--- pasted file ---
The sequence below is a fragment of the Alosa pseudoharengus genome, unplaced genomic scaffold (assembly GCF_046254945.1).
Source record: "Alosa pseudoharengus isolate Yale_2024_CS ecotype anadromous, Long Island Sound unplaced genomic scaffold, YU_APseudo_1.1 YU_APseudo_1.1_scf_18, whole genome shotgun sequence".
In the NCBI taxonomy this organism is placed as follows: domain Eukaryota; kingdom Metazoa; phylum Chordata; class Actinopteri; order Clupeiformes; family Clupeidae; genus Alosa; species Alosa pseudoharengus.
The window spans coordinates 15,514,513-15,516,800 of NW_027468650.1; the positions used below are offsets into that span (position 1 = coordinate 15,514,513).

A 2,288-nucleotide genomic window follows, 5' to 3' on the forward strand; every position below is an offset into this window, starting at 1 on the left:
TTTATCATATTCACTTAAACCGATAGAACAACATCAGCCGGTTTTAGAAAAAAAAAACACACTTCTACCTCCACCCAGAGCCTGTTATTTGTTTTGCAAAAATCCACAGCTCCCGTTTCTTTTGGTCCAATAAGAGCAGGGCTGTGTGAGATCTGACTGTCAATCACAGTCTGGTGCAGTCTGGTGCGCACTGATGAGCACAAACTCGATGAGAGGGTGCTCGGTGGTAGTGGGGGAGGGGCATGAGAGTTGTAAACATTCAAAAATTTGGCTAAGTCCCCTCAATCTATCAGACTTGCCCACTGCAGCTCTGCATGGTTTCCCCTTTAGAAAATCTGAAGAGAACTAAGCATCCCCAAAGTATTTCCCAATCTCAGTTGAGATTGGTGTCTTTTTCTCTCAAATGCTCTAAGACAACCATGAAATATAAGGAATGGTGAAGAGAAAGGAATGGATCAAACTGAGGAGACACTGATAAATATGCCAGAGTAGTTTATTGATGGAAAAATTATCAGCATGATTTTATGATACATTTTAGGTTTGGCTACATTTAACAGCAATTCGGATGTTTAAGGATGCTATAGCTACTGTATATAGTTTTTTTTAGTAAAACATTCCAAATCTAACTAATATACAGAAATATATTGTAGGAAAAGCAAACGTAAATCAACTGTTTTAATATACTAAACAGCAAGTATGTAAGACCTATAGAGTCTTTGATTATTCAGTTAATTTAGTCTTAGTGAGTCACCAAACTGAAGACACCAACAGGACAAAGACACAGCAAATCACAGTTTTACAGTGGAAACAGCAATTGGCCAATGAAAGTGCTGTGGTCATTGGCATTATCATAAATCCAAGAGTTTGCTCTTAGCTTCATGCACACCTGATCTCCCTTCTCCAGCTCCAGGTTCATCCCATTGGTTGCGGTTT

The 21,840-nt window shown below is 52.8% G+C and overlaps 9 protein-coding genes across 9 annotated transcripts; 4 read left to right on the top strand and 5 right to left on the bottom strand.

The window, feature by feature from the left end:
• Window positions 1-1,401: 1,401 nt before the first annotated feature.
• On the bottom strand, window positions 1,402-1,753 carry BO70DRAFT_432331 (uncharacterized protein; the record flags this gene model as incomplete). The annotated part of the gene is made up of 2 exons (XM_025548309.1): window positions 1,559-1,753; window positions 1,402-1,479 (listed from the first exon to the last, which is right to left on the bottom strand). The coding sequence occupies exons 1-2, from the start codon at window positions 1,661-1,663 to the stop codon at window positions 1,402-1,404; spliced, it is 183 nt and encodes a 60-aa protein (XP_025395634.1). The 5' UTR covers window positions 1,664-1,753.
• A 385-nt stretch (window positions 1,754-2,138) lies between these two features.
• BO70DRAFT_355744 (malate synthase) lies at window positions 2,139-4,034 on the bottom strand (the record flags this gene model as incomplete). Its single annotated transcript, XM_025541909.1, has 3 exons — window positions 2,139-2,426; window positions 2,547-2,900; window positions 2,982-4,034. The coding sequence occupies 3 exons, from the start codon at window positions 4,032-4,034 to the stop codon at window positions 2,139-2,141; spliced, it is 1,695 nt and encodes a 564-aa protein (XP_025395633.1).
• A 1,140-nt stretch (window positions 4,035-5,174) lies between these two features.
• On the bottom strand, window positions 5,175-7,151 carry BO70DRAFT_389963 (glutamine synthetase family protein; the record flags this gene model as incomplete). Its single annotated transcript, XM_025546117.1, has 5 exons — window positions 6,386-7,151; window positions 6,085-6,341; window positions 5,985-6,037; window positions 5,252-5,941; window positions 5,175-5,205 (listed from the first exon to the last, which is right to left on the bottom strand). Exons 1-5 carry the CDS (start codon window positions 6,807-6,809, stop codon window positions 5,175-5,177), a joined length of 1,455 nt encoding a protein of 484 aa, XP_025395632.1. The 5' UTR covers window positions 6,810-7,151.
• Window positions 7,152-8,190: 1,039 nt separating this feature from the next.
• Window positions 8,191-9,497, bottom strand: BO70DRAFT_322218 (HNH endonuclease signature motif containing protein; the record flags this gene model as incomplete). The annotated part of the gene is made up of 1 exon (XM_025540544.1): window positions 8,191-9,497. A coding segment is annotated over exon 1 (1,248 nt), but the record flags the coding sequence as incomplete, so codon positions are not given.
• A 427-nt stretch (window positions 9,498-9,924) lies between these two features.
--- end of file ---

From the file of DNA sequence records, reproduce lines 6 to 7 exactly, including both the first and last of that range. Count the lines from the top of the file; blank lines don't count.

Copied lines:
TTTATCATATTCACTTAAACCGATAGAACAACATCAGCCGGTTTTAGAAAAAAAAAACACACTTCTACCTCCACCCAGAGCCTGTTATTTGTTTTGCAAAAATCCACAGCTCCCGTTTCTTTTGGTCCAATAAGAGCAGGGCTGTGTGAGATCTGACTGTCAATCACAGTCTGGTGCAGTCTGGTGCGCACTGATGAGCACAAACTCGATGAGAGGGTGCTCGGTGGTAGTGGGGGAGGGGCATGAGAGTTGTAAACATTCAAAAATTTGGCTAAGTCCCCTCAATCTATCAGACTTGCCCACTGCAGCTCTGCATGGTTTCCCCTTTAGAAAATCTGAAGAGAACTAAGCATCCCCAAAGTATTTCCCAATCTCAGTTGAGATTGGTGTCTTTTTCTCTCAAATGCTCTAAGACAACCATGAAATATAAGGAATGGTGAAGAGAAAGGAATGGATCAAACTGAGGAGACACTGATAAATATGCCAGAGTAGTTTATTGATGGAAAAATTATCAGCATGATTTTATGATACATTTTAGGTTTGGCTACATTTAACAGCAATTCGGATGTTTAAGGATGCTATAGCTACTGTATATAGTTTTTTTTAGTAAAACATTCCAAATCTAACTAATATACAGAAATATATTGTAGGAAAAGCAAACGTAAATCAACTGTTTTAATATACTAAACAGCAAGTATGTAAGACCTATAGAGTCTTTGATTATTCAGTTAATTTAGTCTTAGTGAGTCACCAAACTGAAGACACCAACAGGACAAAGACACAGCAAATCACAGTTTTACAGTGGAAACAGCAATTGGCCAATGAAAGTGCTGTGGTCATTGGCATTATCATAAATCCAAGAGTTTGCTCTTAGCTTCATGCACACCTGATCTCCCTTCTCCAGCTCCAGGTTCATCCCATTGGTTGCGGTTT

The 21,840-nt window shown below is 52.8% G+C and overlaps 9 protein-coding genes across 9 annotated transcripts; 4 read left to right on the top strand and 5 right to left on the bottom strand.